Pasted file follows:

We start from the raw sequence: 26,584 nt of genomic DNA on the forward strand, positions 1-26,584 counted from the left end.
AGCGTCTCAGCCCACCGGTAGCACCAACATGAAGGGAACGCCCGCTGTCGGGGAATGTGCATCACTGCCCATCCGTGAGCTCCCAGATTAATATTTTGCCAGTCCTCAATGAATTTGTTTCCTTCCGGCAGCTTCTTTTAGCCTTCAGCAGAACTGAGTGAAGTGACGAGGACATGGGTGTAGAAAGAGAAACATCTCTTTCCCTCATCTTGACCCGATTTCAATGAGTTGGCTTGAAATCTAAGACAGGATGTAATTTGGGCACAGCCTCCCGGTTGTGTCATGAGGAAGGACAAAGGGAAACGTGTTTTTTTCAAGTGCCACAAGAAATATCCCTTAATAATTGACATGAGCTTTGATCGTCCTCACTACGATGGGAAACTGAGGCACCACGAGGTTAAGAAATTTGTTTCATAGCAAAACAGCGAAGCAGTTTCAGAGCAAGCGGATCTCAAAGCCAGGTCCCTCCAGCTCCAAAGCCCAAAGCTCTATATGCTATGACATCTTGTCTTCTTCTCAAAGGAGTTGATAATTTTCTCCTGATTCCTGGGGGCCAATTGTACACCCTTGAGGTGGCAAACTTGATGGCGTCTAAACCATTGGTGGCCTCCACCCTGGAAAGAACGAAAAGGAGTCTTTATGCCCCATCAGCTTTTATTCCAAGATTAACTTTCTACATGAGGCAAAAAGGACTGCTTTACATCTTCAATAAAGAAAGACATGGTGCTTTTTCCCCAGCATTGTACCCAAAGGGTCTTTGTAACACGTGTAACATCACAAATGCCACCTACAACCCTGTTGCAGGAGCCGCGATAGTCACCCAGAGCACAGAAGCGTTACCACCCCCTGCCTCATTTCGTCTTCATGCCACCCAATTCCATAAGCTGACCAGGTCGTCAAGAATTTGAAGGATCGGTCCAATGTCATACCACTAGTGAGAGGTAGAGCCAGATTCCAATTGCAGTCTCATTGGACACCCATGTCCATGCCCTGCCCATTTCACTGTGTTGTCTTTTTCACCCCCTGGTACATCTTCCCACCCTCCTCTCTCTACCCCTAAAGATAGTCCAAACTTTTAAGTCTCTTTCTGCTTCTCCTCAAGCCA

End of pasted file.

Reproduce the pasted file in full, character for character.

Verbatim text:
We start from the raw sequence: 26,584 nt of genomic DNA on the forward strand, positions 1-26,584 counted from the left end.
AGCGTCTCAGCCCACCGGTAGCACCAACATGAAGGGAACGCCCGCTGTCGGGGAATGTGCATCACTGCCCATCCGTGAGCTCCCAGATTAATATTTTGCCAGTCCTCAATGAATTTGTTTCCTTCCGGCAGCTTCTTTTAGCCTTCAGCAGAACTGAGTGAAGTGACGAGGACATGGGTGTAGAAAGAGAAACATCTCTTTCCCTCATCTTGACCCGATTTCAATGAGTTGGCTTGAAATCTAAGACAGGATGTAATTTGGGCACAGCCTCCCGGTTGTGTCATGAGGAAGGACAAAGGGAAACGTGTTTTTTTCAAGTGCCACAAGAAATATCCCTTAATAATTGACATGAGCTTTGATCGTCCTCACTACGATGGGAAACTGAGGCACCACGAGGTTAAGAAATTTGTTTCATAGCAAAACAGCGAAGCAGTTTCAGAGCAAGCGGATCTCAAAGCCAGGTCCCTCCAGCTCCAAAGCCCAAAGCTCTATATGCTATGACATCTTGTCTTCTTCTCAAAGGAGTTGATAATTTTCTCCTGATTCCTGGGGGCCAATTGTACACCCTTGAGGTGGCAAACTTGATGGCGTCTAAACCATTGGTGGCCTCCACCCTGGAAAGAACGAAAAGGAGTCTTTATGCCCCATCAGCTTTTATTCCAAGATTAACTTTCTACATGAGGCAAAAAGGACTGCTTTACATCTTCAATAAAGAAAGACATGGTGCTTTTTCCCCAGCATTGTACCCAAAGGGTCTTTGTAACACGTGTAACATCACAAATGCCACCTACAACCCTGTTGCAGGAGCCGCGATAGTCACCCAGAGCACAGAAGCGTTACCACCCCCTGCCTCATTTCGTCTTCATGCCACCCAATTCCATAAGCTGACCAGGTCGTCAAGAATTTGAAGGATCGGTCCAATGTCATACCACTAGTGAGAGGTAGAGCCAGATTCCAATTGCAGTCTCATTGGACACCCATGTCCATGCCCTGCCCATTTCACTGTGTTGTCTTTTTCACCCCCTGGTACATCTTCCCACCCTCCTCTCTCTACCCCTAAAGATAGTCCAAACTTTTAAGTCTCTTTCTGCTTCTCCTCAAGCCA